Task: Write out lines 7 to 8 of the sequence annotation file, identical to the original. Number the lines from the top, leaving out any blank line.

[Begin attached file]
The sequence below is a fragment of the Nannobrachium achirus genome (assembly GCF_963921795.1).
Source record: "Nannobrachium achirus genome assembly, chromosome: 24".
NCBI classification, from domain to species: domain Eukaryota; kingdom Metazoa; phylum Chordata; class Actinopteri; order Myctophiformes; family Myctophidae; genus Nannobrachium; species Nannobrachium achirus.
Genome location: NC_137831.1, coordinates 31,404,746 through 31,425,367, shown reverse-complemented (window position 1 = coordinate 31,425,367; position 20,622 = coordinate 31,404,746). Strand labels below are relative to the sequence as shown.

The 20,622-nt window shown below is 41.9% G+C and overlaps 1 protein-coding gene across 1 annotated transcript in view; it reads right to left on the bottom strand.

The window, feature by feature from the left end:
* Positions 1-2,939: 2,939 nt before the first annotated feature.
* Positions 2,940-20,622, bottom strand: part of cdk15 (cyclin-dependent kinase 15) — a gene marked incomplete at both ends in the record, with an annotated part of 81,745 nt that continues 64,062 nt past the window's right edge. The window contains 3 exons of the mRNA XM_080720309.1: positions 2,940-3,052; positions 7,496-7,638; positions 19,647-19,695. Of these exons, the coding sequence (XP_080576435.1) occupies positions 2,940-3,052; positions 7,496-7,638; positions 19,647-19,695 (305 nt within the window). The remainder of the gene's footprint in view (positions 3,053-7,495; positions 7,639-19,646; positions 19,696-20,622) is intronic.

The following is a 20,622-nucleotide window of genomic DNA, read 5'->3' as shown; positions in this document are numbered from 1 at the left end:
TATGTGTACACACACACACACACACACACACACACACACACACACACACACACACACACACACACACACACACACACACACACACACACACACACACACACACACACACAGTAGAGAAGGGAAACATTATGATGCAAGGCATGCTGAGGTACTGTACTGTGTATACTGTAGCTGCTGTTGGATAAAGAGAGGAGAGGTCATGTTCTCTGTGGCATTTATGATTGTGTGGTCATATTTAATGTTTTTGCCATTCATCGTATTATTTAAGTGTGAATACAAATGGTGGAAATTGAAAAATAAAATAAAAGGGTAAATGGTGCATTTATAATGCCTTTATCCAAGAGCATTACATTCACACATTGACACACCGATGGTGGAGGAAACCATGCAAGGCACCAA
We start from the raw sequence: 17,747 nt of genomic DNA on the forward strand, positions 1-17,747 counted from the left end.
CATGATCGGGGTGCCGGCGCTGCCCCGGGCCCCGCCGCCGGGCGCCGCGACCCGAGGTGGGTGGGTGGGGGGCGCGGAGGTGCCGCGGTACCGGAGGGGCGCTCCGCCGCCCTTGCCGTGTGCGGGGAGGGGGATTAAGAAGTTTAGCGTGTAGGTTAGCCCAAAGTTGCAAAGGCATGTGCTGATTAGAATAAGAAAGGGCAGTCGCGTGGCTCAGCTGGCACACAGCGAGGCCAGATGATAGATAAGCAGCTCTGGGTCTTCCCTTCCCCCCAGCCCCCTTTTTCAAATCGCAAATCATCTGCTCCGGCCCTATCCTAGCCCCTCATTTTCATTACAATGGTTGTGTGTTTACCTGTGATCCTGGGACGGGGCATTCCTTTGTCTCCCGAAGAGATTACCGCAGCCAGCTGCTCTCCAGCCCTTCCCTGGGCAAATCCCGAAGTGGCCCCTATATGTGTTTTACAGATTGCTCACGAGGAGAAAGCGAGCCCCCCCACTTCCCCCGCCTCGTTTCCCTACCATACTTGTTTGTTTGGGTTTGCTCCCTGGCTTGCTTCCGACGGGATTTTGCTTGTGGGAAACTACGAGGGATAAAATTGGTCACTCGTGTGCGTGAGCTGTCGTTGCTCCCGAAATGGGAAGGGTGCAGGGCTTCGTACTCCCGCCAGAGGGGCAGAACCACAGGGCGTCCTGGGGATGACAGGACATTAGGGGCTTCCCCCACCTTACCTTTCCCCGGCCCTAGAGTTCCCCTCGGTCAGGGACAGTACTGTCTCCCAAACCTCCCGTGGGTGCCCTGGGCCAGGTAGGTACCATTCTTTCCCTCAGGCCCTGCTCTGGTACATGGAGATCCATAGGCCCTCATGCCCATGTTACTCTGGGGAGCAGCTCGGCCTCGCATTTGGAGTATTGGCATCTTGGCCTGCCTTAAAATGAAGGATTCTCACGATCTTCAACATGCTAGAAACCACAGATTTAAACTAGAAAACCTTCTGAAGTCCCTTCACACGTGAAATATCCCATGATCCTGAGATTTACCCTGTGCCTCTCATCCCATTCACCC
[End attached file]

* Positions 1-2,939: 2,939 nt before the first annotated feature.
* Positions 2,940-20,622, bottom strand: part of cdk15 (cyclin-dependent kinase 15) — a gene marked incomplete at both ends in the record, with an annotated part of 81,745 nt that continues 64,062 nt past the window's right edge. The window contains 3 exons of the mRNA XM_080720309.1: positions 2,940-3,052; positions 7,496-7,638; positions 19,647-19,695. Of these exons, the coding sequence (XP_080576435.1) occupies positions 2,940-3,052; positions 7,496-7,638; positions 19,647-19,695 (305 nt within the window). The remainder of the gene's footprint in view (positions 3,053-7,495; positions 7,639-19,646; positions 19,696-20,622) is intronic.